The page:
As gold demand in India abated in 2009, it adversely impacted yellow metal's prospects across the world, says WGC.
The Global gold demand fell last year for the first time since 2009 as jewellery buying abated in the key Indian and Chinese markets and U.S. and European coin and bar investment dropped, the World Gold Council said on Thursday.
While gold consumption is expected to stabilise this year, it may be some time before it revisits record levels seen in the depths of the financial crisis, the WGC said in a report.
"It's hard to see a major move up in demand (this year)," the WGC's managing director for investment, Marcus Grubb, said. "Demand will remain high, but we're talking small single-digit numbers in terms of growth from the current tonnage level."
"The tonnage last year was 4,405 tonnes for consumer demand, and if you add in over-the-counter demand, it's another 100 tonnes higher," he said. "We would expect 2013 to be quite similar to that."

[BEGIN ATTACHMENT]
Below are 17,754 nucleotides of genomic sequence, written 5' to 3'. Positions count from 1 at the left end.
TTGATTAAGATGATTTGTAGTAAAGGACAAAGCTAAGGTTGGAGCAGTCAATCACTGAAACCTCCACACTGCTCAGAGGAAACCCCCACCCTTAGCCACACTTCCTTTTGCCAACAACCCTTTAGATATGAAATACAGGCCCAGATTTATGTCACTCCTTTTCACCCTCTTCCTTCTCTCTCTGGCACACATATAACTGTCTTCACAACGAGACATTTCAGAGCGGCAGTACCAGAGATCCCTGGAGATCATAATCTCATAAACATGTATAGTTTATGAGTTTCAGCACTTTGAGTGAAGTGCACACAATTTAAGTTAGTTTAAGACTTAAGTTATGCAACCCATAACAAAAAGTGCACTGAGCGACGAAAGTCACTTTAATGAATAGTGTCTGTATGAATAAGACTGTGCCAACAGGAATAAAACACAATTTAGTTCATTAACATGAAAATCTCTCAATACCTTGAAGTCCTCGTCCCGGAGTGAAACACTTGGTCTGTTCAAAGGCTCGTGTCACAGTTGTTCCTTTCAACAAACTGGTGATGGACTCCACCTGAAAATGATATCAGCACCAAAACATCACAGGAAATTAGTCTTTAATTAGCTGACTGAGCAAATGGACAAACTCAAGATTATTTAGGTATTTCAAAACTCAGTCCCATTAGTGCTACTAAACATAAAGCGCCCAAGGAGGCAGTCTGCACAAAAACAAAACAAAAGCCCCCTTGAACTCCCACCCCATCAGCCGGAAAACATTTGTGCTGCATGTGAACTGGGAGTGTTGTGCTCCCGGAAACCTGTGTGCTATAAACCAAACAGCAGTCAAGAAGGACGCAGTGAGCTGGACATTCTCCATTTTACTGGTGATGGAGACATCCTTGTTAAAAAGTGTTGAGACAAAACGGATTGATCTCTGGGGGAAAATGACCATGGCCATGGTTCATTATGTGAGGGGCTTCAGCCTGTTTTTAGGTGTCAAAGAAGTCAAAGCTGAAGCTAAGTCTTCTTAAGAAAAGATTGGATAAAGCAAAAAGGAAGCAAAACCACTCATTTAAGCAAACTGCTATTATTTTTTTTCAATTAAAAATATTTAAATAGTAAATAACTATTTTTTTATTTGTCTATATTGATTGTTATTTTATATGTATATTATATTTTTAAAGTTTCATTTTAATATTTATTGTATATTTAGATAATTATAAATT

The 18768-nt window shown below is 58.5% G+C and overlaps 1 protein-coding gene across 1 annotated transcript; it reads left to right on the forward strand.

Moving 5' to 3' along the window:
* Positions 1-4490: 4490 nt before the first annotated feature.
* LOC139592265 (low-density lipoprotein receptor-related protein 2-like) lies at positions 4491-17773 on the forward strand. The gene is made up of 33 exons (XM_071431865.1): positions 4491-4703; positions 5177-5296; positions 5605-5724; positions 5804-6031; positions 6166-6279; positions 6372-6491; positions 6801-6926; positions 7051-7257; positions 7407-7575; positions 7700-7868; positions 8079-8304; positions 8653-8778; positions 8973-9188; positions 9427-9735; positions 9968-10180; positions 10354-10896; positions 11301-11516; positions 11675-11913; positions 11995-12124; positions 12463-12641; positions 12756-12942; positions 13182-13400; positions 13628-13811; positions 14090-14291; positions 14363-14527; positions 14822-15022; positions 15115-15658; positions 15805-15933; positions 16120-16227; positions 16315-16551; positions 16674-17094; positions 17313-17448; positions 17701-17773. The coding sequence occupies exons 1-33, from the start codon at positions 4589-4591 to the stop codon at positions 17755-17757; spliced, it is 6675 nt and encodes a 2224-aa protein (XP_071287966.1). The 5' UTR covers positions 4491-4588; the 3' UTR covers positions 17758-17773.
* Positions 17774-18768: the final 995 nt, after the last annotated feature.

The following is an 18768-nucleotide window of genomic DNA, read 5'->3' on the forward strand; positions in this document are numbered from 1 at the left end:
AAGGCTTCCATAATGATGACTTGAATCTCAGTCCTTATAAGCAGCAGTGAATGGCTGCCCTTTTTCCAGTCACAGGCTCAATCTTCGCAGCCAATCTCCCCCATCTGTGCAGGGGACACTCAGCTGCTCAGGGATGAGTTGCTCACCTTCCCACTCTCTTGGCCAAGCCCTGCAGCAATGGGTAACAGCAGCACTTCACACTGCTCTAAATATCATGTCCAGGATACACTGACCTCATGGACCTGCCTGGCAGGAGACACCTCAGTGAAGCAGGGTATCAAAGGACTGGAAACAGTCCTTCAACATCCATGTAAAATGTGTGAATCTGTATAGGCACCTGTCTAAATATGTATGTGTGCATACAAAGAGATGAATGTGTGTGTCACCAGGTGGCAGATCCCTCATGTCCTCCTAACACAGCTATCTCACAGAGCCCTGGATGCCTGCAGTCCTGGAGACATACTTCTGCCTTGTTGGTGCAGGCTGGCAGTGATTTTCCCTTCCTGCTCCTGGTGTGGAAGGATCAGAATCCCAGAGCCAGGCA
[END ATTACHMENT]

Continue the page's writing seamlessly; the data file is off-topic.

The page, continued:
Grubb said he sees gold prices, which have traded between $1,625-$1,695 an ounce this year, staying within their current trading range, although potentially market-destabilising events such as upcoming U.S. budget talks could push them higher.
Gold is down 1.4 percent this year after posting its biggest quarterly drop since 2008 in the last three months of 2012.
Buying by central banks peaked in the fourth quarter at 145 tonnes. In the full year, central bank purchases continued their upward trend to hit a 48-year high at 534.6 tonnes.
But jewellery demand overall fell 3 percent last year to 1,908.1 tonnes, with the biggest absolute decline noted in India, the world's largest gold consumer, where a weak rupee left consumers struggling against record-high local prices.
China, the second biggest gold buyer behind India, saw a 1 percent drop in jewellery demand to 510.6 tonnes, its first annual decline since 2002.
Overall demand was flat in China in the full year and fell 12 percent in India, although it rose by 35 percent in the final quarter as buyers scrambled to avoid a widely-anticipated hike in import duty announced in January.
"Provided we see no more increases